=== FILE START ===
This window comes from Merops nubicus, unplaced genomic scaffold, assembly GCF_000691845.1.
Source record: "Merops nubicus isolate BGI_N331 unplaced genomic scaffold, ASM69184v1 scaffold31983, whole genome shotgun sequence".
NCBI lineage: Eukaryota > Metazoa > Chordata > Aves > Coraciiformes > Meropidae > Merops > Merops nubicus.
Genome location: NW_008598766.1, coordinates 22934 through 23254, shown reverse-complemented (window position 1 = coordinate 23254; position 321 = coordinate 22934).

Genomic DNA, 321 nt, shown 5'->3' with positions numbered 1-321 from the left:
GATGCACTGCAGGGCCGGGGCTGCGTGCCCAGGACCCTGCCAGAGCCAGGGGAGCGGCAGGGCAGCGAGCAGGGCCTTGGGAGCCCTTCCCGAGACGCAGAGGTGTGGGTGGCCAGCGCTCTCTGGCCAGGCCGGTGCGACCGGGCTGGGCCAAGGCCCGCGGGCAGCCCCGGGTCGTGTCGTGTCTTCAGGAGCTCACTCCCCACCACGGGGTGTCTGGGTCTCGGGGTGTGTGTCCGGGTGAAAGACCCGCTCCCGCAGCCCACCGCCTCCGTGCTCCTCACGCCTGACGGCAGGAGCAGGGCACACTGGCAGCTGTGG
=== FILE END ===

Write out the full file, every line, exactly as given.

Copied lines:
This window comes from Merops nubicus, unplaced genomic scaffold, assembly GCF_000691845.1.
Source record: "Merops nubicus isolate BGI_N331 unplaced genomic scaffold, ASM69184v1 scaffold31983, whole genome shotgun sequence".
NCBI lineage: Eukaryota > Metazoa > Chordata > Aves > Coraciiformes > Meropidae > Merops > Merops nubicus.
Genome location: NW_008598766.1, coordinates 22934 through 23254, shown reverse-complemented (window position 1 = coordinate 23254; position 321 = coordinate 22934).

Genomic DNA, 321 nt, shown 5'->3' with positions numbered 1-321 from the left:
GATGCACTGCAGGGCCGGGGCTGCGTGCCCAGGACCCTGCCAGAGCCAGGGGAGCGGCAGGGCAGCGAGCAGGGCCTTGGGAGCCCTTCCCGAGACGCAGAGGTGTGGGTGGCCAGCGCTCTCTGGCCAGGCCGGTGCGACCGGGCTGGGCCAAGGCCCGCGGGCAGCCCCGGGTCGTGTCGTGTCTTCAGGAGCTCACTCCCCACCACGGGGTGTCTGGGTCTCGGGGTGTGTGTCCGGGTGAAAGACCCGCTCCCGCAGCCCACCGCCTCCGTGCTCCTCACGCCTGACGGCAGGAGCAGGGCACACTGGCAGCTGTGG